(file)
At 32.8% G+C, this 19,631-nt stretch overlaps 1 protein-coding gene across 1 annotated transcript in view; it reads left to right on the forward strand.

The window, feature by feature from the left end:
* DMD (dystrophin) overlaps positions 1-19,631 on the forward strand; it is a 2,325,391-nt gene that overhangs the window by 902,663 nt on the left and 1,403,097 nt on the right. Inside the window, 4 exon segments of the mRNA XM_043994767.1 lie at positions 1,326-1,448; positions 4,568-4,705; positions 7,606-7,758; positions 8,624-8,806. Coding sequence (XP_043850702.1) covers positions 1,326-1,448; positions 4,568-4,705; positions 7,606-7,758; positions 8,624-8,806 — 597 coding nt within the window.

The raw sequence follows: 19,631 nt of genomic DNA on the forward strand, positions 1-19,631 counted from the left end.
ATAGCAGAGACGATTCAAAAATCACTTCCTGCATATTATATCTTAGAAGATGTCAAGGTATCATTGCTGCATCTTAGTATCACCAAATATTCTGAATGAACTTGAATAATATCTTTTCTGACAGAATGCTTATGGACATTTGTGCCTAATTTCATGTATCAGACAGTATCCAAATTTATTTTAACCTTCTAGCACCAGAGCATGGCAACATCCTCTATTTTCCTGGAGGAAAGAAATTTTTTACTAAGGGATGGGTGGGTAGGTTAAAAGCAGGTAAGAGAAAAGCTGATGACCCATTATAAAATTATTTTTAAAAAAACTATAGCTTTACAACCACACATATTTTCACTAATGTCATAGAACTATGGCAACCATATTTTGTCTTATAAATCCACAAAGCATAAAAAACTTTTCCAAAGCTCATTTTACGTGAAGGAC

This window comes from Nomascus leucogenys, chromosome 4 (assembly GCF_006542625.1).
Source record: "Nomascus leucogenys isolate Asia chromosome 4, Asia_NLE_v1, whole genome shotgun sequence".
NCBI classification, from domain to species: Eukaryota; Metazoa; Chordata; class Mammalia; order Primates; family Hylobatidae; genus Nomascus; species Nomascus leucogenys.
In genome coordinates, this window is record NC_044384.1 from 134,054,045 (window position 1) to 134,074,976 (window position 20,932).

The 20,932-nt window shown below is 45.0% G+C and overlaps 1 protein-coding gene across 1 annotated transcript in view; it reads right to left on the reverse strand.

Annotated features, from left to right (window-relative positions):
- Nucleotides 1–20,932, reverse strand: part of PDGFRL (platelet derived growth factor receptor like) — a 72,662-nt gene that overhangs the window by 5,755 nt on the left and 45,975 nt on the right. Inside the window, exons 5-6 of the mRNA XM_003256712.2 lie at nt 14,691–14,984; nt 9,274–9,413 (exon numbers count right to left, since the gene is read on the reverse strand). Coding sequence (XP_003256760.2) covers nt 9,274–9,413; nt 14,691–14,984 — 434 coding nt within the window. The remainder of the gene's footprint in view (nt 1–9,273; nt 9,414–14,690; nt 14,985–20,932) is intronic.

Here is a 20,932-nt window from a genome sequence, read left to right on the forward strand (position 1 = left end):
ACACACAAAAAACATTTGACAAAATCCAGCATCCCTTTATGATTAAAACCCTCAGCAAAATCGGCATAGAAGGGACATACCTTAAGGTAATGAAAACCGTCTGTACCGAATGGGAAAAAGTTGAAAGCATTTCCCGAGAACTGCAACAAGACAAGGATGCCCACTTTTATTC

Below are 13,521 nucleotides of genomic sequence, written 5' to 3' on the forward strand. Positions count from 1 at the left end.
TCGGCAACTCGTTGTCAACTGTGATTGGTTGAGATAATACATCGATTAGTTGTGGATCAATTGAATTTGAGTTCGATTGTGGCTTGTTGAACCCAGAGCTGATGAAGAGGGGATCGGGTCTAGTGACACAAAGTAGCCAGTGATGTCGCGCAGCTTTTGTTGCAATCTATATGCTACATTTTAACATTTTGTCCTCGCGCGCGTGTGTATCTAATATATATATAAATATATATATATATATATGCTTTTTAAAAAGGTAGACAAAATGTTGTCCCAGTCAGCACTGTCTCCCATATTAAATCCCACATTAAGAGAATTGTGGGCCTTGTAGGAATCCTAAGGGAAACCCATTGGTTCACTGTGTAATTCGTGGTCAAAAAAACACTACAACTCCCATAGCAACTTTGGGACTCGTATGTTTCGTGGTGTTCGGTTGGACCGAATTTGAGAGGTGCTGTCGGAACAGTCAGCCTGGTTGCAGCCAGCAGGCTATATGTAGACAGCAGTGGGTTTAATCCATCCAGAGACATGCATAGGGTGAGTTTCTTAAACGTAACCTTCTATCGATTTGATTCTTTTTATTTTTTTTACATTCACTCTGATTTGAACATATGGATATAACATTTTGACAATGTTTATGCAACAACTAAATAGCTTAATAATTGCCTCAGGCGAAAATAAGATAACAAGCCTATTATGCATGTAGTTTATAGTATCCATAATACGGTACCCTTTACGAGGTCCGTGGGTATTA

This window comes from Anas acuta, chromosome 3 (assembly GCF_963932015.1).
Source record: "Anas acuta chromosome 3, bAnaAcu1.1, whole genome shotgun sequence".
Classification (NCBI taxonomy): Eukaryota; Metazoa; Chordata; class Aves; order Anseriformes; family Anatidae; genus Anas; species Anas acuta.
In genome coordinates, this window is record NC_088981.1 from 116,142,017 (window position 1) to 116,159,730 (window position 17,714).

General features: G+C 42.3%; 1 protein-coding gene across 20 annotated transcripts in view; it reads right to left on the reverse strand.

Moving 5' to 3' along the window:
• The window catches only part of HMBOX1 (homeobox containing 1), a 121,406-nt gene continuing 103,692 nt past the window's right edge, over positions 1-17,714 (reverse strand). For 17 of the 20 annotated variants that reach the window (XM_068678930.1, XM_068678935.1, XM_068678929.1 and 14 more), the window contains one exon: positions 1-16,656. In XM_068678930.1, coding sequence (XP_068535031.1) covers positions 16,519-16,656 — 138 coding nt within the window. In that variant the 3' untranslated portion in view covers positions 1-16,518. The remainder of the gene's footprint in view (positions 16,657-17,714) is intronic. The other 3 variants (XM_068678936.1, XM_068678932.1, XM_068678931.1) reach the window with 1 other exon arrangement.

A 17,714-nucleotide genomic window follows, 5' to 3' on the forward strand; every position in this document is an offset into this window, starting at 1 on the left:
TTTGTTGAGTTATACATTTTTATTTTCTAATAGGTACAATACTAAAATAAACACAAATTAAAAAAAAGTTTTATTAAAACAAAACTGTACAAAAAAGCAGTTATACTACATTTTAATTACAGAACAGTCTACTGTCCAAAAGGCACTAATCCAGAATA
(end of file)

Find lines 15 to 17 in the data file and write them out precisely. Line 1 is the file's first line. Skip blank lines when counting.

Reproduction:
Below are 13,521 nucleotides of genomic sequence, written 5' to 3' on the forward strand. Positions count from 1 at the left end.
TCGGCAACTCGTTGTCAACTGTGATTGGTTGAGATAATACATCGATTAGTTGTGGATCAATTGAATTTGAGTTCGATTGTGGCTTGTTGAACCCAGAGCTGATGAAGAGGGGATCGGGTCTAGTGACACAAAGTAGCCAGTGATGTCGCGCAGCTTTTGTTGCAATCTATATGCTACATTTTAACATTTTGTCCTCGCGCGCGTGTGTATCTAATATATATATAAATATATATATATATATATGCTTTTTAAAAAGGTAGACAAAATGTTGTCCCAGTCAGCACTGTCTCCCATATTAAATCCCACATTAAGAGAATTGTGGGCCTTGTAGGAATCCTAAGGGAAACCCATTGGTTCACTGTGTAATTCGTGGTCAAAAAAACACTACAACTCCCATAGCAACTTTGGGACTCGTATGTTTCGTGGTGTTCGGTTGGACCGAATTTGAGAGGTGCTGTCGGAACAGTCAGCCTGGTTGCAGCCAGCAGGCTATATGTAGACAGCAGTGGGTTTAATCCATCCAGAGACATGCATAGGGTGAGTTTCTTAAACGTAACCTTCTATCGATTTGATTCTTTTTATTTTTTTTACATTCACTCTGATTTGAACATATGGATATAACATTTTGACAATGTTTATGCAACAACTAAATAGCTTAATAATTGCCTCAGGCGAAAATAAGATAACAAGCCTATTATGCATGTAGTTTATAGTATCCATAATACGGTACCCTTTACGAGGTCCGTGGGTATTA

This window comes from Anas acuta, chromosome 3 (assembly GCF_963932015.1).